Antivirus programs, often referred to as virus scanners, can greatly reduce the risk of virus infections and can often be used to remove viruses if you are unfortunate enough to become infected. Modern antivirus software carries out a number of distinct functions:
Disk scanners can be scheduled to run automatically or run or request and scans the contents of the specified disks, directories or files for any boot sectors and/or files which contain viruses it recognises, based on the virus description information in its virus definition files.
Memory-Resident Scanners sit in the background and scan automatically scans for viruses. They can often be configured to scan files automatically as they are loaded or scan floppy disks when they are inserted. This is an effective means of protection but can lead to performance degradation.
Some programs watch for suspicious activities that might indicate the presence of a virus, eg: attempts to write to the boot sector of hard or floppy disks, attempts to format the hard disk or attempts to write to an existing executable file. These programs can be very effective, but they can be subject to "false positives" if perfectly legitimate behaviour is wrongly interpreted as virus activity.
Startup Scanners carry out a quick scan of the disk's boot sectors and critical system files every time the PC is booted up. This is much quicker than a full disk scan, but can catch critical viruses, especially boot sector viruses, before the PC boots up.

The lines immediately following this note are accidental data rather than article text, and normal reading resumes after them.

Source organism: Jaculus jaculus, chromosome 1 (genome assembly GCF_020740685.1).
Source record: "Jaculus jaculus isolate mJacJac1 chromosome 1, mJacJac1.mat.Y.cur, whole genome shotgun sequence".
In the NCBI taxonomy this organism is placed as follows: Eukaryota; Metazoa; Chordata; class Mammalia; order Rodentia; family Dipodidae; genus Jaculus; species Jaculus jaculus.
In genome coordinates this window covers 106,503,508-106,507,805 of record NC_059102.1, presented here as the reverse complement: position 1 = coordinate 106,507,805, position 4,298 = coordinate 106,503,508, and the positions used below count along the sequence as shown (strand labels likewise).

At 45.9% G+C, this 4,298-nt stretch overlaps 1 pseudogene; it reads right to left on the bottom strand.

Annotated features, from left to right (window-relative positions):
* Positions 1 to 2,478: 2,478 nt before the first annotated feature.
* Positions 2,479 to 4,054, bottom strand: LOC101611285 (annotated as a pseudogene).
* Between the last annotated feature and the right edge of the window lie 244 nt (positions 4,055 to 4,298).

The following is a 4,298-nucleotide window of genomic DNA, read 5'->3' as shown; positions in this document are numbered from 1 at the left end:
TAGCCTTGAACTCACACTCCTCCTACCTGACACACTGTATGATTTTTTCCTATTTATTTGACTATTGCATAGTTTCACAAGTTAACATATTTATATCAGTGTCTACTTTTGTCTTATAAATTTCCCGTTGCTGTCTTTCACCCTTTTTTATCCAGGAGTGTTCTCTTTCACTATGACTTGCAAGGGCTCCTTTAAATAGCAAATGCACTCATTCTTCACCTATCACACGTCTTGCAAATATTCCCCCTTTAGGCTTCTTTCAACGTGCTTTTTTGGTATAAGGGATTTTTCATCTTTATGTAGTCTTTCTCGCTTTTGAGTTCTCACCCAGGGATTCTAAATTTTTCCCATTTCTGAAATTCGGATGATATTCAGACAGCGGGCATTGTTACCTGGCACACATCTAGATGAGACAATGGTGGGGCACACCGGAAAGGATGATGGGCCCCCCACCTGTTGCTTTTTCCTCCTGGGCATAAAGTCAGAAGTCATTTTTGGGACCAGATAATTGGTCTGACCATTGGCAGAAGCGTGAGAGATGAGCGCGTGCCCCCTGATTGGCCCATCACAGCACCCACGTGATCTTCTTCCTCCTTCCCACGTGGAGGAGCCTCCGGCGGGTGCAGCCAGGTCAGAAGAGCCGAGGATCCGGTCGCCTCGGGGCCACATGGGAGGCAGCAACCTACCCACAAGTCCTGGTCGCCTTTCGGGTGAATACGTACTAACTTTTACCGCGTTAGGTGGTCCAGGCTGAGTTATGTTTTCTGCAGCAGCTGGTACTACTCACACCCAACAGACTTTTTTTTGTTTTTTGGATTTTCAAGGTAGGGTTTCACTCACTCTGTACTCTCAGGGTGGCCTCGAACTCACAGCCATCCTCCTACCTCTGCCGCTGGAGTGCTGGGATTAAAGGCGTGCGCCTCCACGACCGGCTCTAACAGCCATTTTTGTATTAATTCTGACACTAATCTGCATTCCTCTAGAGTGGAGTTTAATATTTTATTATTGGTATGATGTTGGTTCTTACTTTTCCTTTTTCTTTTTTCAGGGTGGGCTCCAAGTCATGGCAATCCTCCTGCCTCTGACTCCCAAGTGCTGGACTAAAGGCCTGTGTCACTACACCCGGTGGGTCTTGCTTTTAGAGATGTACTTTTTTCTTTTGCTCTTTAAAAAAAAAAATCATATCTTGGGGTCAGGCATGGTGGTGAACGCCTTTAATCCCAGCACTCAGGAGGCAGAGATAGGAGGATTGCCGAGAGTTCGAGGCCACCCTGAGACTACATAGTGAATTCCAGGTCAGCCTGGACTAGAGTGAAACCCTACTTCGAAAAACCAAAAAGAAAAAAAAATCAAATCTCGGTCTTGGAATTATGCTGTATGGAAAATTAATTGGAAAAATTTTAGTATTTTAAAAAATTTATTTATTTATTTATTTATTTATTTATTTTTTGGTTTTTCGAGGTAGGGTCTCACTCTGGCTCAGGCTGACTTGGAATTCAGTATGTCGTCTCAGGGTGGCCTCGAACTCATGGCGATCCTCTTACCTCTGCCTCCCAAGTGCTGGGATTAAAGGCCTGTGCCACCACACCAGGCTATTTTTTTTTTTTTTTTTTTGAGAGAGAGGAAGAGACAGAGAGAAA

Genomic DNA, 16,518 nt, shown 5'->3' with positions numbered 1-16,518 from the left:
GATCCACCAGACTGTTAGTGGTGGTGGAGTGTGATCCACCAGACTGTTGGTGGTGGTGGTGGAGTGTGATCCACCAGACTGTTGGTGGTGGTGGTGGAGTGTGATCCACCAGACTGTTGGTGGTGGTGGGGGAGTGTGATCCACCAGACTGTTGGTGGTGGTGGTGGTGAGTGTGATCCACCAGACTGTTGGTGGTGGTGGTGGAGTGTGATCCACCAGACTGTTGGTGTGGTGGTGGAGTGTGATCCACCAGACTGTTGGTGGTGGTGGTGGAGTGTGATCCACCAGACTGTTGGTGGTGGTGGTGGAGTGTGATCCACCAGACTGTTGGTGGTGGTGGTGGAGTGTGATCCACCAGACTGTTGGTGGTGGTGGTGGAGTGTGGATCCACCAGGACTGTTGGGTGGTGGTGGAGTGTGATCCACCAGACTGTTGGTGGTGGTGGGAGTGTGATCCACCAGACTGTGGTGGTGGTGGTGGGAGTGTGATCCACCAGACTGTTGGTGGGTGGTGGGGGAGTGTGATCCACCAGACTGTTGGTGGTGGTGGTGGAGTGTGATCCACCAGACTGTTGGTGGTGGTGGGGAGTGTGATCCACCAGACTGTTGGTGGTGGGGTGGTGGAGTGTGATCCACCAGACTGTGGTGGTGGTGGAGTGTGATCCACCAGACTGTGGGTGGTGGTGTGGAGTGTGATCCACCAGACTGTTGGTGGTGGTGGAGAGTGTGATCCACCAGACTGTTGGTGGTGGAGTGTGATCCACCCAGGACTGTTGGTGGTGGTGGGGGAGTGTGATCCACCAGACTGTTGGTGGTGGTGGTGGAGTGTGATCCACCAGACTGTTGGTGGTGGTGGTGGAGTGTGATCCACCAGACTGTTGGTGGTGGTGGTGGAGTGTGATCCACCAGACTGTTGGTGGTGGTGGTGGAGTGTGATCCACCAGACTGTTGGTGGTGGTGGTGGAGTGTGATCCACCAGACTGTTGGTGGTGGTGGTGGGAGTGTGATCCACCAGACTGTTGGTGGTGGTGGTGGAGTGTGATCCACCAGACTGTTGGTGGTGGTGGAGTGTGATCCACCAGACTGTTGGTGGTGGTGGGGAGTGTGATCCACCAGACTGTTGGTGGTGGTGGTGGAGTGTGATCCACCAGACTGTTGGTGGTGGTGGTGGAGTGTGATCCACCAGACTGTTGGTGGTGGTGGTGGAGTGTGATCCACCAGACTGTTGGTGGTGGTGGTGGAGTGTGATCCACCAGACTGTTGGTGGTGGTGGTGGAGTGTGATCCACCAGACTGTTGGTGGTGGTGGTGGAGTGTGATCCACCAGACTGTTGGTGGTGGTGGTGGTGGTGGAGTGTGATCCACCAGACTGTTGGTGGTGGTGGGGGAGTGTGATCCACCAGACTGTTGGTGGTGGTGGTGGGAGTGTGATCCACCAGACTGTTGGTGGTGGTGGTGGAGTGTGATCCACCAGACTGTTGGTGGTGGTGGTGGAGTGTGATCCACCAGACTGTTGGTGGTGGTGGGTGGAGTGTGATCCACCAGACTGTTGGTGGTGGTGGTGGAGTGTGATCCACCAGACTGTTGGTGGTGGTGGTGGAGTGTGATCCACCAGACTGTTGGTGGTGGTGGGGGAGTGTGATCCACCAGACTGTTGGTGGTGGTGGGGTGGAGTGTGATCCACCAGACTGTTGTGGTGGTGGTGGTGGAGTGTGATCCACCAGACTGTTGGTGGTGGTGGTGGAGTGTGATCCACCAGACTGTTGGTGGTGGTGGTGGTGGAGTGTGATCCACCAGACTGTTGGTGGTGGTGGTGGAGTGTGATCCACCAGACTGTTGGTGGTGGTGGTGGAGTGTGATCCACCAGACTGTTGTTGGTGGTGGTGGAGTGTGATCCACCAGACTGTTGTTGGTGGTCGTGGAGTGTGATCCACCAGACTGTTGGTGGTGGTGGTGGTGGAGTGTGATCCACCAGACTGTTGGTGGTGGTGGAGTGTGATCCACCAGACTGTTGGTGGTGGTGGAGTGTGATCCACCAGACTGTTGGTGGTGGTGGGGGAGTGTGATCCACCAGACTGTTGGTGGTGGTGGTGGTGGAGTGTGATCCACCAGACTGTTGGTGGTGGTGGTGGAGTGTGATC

Inoculation is a different approach to virus detection. Rather than looking for the viruses themselves, it looks for the changes that the viruses make to files and boot sectors. The software starts with a clean system and inoculates each boot sector and executable file by storing a snapshot based on its content and size. New files must be inoculated as soon as they are stored on the system. The snapshots are examined periodically to see if anything has changed.
The advantage of this approach is that it can detect totally new types of virus, since it is looking for the effect of the virus, rather than the virus itself. Unfortunately, it can generate a lot of false positives, since there are many legitimate reasons for files being modified.
Virus scanners rely on virus definition files to perform their work. This allows them to be updated more easily than programs which have the virus information embedded in the software. The virus definition files contain the patterns used to identify viruses and tell the scanner what to look for to spot viruses in infected files.
Most virus scanners update their virus definition files regularly, as new viruses are found. Updates are generally downloaded automatically from the vendor's web site. It is important to ensure that your virus definition files are updated regularly as failure to do so will leave you vulnerable to new viruses.
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